Consistent with its statutory mandate, the Committee seeks to foster maximum employment and price stability. The Committee remains concerned that, without sufficient policy accommodation, economic growth might not be strong enough to generate sustained improvement in labor market conditions. Furthermore, strains in global financial markets continue to pose significant downside risks to the economic outlook. The Committee also anticipates that inflation over the medium term likely would run at or below its 2 percent objective.The argument is that we need more accommodative policy because: (i) the FOMC expects that, without such policy, there would be insufficient improvement in the state of the labor market and (ii) inflation is expected to continue below the FOMC's target of 2%. Thus, the FOMC anticipates that it will be missing on both sides of its dual mandate in the immediate future unless it does something about it.
Does the FOMC have it right? I have no idea whether the Fed is confident in its forecasts, whether we would think those forecasts are any good if we knew how they were done, etc., so all I can do is look at actual data. With respect to the "price stability" part of the dual mandate, the Fed has decided that the rate of increase in the PCE deflator is the appropriate measure of inflation. The first chart shows the twelve-month percentage increase in the PCE deflator. June 2011 policy statement, the FOMC was inclined to discount what it was seeing:
Inflation has moved up recently, but the Committee anticipates that inflation will subside to levels at or below those consistent with the Committee's dual mandate as the effects of past energy and other commodity price increases dissipate.When the FOMC highlights the volatile nature of inflation on the upside and fails to mention it on the downside, one can't help but be suspicious. Further, suppose that we look at the price data in another way, as in the next chart.
What about the other part of the Fed's mandate? We can argue about what an economically efficient level of aggregate economic activity is currently in the United States and what influence the Fed can have over it. But what if we take a standard central-banker-New-or-Old-Keynesian approach - something like what I describe in this post? The Congressional Budget Office (CBO) thinks that the current "short-term natural rate of unemployment" is 6%. I have no idea what they think that means, or if it makes any sense at all, but we'll use that number. The actual rate of unemployment is 7.8%, so by the CBO's criterion, the Fed is missing on this side of the mandate.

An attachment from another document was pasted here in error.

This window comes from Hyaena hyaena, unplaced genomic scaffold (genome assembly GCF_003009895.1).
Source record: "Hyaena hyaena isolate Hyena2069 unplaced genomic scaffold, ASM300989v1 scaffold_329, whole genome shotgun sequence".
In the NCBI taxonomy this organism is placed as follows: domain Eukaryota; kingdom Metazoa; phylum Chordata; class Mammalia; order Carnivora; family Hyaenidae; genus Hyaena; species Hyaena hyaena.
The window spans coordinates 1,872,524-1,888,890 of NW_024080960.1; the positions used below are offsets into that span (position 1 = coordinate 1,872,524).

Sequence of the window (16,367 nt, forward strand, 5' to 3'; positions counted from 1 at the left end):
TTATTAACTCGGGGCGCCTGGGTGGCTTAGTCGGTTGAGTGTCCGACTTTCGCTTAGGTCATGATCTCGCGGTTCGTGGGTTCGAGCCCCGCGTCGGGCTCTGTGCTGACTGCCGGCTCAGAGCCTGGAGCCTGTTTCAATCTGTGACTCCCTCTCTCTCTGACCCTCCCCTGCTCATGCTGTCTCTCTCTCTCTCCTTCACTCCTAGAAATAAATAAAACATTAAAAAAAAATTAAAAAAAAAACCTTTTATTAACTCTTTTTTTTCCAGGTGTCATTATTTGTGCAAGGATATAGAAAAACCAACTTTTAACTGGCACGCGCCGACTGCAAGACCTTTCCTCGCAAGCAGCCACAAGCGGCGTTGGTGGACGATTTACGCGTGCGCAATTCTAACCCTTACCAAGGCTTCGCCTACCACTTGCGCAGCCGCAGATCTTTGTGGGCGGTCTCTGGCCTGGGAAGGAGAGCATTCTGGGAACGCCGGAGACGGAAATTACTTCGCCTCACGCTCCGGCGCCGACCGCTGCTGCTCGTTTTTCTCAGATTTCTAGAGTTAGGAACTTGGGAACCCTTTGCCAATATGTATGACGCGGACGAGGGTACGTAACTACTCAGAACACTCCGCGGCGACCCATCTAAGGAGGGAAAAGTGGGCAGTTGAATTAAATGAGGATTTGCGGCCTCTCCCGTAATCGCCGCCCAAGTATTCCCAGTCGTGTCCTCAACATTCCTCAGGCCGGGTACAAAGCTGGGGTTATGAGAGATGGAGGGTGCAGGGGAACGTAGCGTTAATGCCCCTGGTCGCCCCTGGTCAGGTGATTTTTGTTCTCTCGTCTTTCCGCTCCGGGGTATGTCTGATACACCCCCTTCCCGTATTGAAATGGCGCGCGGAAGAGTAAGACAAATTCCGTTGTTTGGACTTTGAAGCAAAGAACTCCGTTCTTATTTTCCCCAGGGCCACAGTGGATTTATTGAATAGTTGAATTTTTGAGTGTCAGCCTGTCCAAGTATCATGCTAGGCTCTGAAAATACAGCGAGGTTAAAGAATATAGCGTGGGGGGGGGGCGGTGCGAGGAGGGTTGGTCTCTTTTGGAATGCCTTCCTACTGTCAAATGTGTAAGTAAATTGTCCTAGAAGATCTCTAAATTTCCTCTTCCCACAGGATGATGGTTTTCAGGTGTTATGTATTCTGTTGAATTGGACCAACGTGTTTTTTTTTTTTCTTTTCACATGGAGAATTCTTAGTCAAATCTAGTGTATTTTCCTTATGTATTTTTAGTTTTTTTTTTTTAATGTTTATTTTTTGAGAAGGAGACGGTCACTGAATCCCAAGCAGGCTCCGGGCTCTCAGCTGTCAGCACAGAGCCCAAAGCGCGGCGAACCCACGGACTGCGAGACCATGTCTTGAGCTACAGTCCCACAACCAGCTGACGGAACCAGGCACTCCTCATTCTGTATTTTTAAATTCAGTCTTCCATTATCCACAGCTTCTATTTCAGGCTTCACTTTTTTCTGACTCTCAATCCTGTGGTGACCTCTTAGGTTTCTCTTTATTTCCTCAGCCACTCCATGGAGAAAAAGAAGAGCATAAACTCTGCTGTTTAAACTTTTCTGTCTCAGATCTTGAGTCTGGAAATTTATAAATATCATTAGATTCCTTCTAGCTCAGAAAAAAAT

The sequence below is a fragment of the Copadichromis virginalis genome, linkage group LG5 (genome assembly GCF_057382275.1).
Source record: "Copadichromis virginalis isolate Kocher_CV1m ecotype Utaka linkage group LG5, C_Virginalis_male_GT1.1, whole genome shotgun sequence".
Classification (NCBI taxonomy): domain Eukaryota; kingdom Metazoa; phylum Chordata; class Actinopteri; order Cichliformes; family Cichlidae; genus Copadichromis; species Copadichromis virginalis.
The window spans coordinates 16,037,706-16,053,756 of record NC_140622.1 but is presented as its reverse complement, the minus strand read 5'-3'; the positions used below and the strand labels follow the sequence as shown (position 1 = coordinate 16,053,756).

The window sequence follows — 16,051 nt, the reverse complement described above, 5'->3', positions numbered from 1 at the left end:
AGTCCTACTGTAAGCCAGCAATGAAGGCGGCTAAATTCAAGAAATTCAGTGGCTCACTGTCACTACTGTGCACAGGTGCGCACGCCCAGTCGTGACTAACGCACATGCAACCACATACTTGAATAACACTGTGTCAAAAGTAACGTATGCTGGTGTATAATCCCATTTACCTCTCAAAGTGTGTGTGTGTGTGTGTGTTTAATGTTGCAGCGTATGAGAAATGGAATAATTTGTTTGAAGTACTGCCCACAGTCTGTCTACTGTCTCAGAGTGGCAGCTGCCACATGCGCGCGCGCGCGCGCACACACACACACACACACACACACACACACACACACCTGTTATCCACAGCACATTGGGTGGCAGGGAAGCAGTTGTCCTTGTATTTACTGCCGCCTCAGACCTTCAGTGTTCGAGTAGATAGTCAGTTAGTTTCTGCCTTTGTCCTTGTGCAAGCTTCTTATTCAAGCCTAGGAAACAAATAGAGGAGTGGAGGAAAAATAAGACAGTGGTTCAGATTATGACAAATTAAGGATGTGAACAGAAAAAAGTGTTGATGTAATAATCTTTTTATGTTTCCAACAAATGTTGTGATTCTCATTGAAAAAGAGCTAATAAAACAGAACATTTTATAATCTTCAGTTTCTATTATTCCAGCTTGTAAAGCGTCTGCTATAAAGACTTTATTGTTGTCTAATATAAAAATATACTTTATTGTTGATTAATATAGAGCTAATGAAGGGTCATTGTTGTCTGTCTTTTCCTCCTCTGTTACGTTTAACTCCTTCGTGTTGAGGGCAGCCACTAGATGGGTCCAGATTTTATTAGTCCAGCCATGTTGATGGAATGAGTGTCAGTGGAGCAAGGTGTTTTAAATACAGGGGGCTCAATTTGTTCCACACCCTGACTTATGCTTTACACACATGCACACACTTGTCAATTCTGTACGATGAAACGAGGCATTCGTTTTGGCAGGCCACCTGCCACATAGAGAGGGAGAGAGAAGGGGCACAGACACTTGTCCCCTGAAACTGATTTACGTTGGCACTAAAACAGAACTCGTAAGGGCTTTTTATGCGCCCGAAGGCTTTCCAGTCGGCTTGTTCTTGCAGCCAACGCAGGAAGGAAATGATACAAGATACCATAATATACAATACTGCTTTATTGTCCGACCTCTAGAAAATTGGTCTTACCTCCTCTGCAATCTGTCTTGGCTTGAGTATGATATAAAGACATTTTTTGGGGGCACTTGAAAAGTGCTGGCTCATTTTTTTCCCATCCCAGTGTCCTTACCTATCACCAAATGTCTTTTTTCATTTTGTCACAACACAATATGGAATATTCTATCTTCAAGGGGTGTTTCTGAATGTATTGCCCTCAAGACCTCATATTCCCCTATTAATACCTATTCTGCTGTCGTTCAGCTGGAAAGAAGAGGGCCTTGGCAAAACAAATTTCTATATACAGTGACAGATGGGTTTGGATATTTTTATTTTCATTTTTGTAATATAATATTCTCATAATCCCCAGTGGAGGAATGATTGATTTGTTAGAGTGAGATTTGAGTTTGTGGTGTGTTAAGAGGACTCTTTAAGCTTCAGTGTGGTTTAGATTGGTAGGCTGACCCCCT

New Keynesians like to think about monetary policy in terms of a Taylor rule, which specifies a target for the federal funds rate as a function of the "output gap" and the deviation of the actual inflation rate from its target value. According to standard Taylor rules, the fed funds target should go down when the output gap rises and up when the inflation rate rises. You can even fit Taylor rules to the data. I fit one to quarterly data for 1987-2007, and obtained the following:
R = 2.02 - 1.48(U-U*) + 1.17P,
where R is the fed funds rate, U is the unemployment rate, U* is the CBO natural rate of unemployment (so U-U* is my measure of the output gap) and P is the year-over-year percentage increase in the PCE deflator. You can see how it fits the historical data in the next chart.
Thus, the FOMC may see itself as missing on both sides of its mandate, but if it had been missing in the same way in 1997, the fed funds rate target would be at 1.1%, and the Fed would certainly not have been considering large-scale asset purchase programs, let alone making promises to keep the fed funds rate at 0-0.25% for almost three years into the future.
So, the Fed's behavior seems to have changed. Maybe change is good. Who is to say that behavior from 1987-2007 was optimal? One argument for an extended period of low nominal interest rates comes from Eggertsson and Woodford, and I raise some doubts about that here. Even if you buy Eggertsson Woodford, their extended-period arguments are a matter of fulfilling a commitment, not getting some extra accommodative mileage currently. People who use the Eggertsson-Woodford argument are imagining the extended period to be well off in the future, not where we are now.
But one view of the Fed's behavior could be that it has simply lost its inflation resolve. If that view catches on, look out.